Does Refinancing a Mortgage Hurt Your Credit?

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If you decide to refinance your mortgage, it can have a small influence on your credit score. However, if you refinance on a regular basis, it can have a more substantial effect.

When you refinance your mortgage, the mortgage lender will pull your current credit report. This will put a hard credit inquiry on your report which will lower your score. This will stay on your credit report for two years, but it only affects your score for a year. (thetruthaboutmortgages.com)

The hard credit inquiry does not necessarily lower your score. But if you are regularly refinancing and applying for new credit cards, the inquiries can reach a point where they can lower your score quite a bit. Credit score experts figured out ages ago that people who apply for a lot of new credit are more likely to default. But this does not mean you should not apply for a mortgage or other credit if you think it is necessary.

What You Can See In Your Credit Score When You Apply for a Refinance

  • All three credit scores could drop a bit temporarily
  • The impact may be only five or 10 points
  • Score reversals can happen in a month or so, unless you continue to apply for new credit

While it is impossible to say with certainty how much your score will drop with a refinance inquiry, it should not be that bad unless you have a lot of recent inquiries. People with a longer credit history will have less of an effect on their credit score if they have a mortgage refinance inquiry. Those with a limited history could see a bigger effect.

Special Shopping Period for Mortgages

When you are shopping for a new mortgage, FICO will ignore any mortgage-related inquiries that are less than 30 days old. They will not count against you. For mortgage inquiries that are more than 30 days old, they can be treated like a single inquiry if several take place within a few weeks.

For instance, if you are shopping for a refinance in a 30 day period, you could have several credit pulls from several lenders. But they only count as a single credit hit because the bureaus know that people often need to check with several lenders when refinancing. And, credit bureaus actually want to encourage you to shop for a mortgage, so they treat this situation as just one hard credit inquiry.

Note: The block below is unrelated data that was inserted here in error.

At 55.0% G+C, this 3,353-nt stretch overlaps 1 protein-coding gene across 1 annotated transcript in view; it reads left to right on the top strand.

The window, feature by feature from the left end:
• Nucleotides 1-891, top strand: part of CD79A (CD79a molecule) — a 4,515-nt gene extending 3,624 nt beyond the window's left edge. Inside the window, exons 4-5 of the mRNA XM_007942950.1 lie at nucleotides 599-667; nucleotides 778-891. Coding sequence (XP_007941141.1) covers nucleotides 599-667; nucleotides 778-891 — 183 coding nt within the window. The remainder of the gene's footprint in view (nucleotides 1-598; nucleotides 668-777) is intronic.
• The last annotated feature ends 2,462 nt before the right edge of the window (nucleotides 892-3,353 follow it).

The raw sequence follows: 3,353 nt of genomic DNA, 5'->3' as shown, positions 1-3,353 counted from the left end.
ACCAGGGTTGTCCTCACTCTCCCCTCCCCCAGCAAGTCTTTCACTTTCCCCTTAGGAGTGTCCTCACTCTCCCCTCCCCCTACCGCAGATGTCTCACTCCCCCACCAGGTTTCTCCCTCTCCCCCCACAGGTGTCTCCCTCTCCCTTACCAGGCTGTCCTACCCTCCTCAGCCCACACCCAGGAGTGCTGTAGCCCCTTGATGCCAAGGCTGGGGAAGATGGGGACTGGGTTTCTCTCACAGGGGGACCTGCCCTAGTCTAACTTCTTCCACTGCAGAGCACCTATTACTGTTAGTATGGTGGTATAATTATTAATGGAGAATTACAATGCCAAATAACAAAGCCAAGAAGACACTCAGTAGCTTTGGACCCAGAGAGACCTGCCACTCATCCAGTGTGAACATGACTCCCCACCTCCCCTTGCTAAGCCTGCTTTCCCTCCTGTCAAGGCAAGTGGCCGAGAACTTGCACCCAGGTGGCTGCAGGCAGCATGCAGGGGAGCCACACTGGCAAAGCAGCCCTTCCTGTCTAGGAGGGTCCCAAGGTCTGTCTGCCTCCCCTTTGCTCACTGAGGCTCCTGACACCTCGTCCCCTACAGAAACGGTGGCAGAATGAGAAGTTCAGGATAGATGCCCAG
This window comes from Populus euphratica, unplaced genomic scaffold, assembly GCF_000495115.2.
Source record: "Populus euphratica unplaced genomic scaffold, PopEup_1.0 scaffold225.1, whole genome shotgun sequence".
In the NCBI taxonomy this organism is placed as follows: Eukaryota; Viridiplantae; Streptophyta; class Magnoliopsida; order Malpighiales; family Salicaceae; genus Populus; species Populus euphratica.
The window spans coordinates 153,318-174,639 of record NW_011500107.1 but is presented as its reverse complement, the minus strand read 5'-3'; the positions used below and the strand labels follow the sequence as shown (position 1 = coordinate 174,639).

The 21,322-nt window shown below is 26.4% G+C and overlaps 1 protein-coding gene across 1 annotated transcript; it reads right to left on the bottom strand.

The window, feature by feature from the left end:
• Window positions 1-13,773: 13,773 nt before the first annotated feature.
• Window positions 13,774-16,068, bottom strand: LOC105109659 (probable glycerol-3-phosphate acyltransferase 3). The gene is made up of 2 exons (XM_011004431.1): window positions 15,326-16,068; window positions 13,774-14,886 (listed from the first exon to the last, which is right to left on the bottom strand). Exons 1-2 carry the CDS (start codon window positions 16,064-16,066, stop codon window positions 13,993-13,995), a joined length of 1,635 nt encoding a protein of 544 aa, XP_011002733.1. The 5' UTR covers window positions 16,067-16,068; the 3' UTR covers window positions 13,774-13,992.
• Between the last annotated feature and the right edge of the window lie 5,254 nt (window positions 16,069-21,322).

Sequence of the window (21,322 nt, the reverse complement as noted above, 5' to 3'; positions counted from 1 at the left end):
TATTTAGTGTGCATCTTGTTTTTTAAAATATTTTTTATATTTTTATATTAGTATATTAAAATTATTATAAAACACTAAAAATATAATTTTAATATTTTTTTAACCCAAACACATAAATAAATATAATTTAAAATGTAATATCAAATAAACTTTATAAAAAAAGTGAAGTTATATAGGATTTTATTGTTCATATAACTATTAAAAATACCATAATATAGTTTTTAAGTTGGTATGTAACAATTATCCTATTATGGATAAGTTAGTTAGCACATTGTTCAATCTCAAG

This of course differs from shopping for several credit cards in a short time. This can hurt your score because you are applying for different loan products with different credit card issuers.

Even if you are shopping for a refinance with several lenders, if it is for the same reason, you should not have your credit hit more than a single time.

But note this shopping period can be only 14 days for older FICO versions compared to 45 days for newer versions. And keep in mind if you space out refinance apps too much, you may have more than one hard inquiry on your credit report. It should not be too damaging though, and should not keep you from looking at different lenders.

The possible savings you can enjoy from a lower rate should definitely be more important than a small hit to your credit, which is usually short lived anyway. Meanwhile, you can enjoy a lower interest rate on your mortgage for 30 years!

Lose Credit History Once Old Mortgage Is Closed

One possible negative to refinancing is you will lose your old credit history benefit on the old mortgage. It is being paid off by a new account. So, if you had been paying the mortgage for 10 years, that account becomes inactive when you refinance, so this can cost you in your credit score.

Keep in mind that older, more established credit lines are the best asset on your credit score, so replacing them with new lines of credit could harm your score at least in the short term. Also, it can affect the average age of your credit accounts, which is also a negative.

Cash Out Refinances Can Hurt Your Score

Pulling cash out of your home with a refinance results in a larger loan balance, which means you have more debt on your credit report. This will mean a higher level of credit utilization and a higher monthly payment, so your credit score could be pushed lower. Generally, the more credit being used, the higher risk to creditors, even if you never miss a payment.

Overall, a refinance of your mortgage should have a good enough reason behind it to outweigh any negative credit score problems. See also low credit score mortgage options. So think about why you are refinancing your loan first before any worry about your credit score.

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About Bryan Dornan

Bryan Dornan is a Financial Journalist and currently serves as Chief Editor of RefiGuide.org. Bryan has worked in the mortgage industry for over 20 years and has a wealth of experience in providing mortgage clients with the highest level of service in the industry. Bryan's continual focus is to promote affordable home-ownership to consumers like you across the United States. He also writes for RealtyTimes, Patch, Medium and other national publications. Find him on Twitter and Muckrack.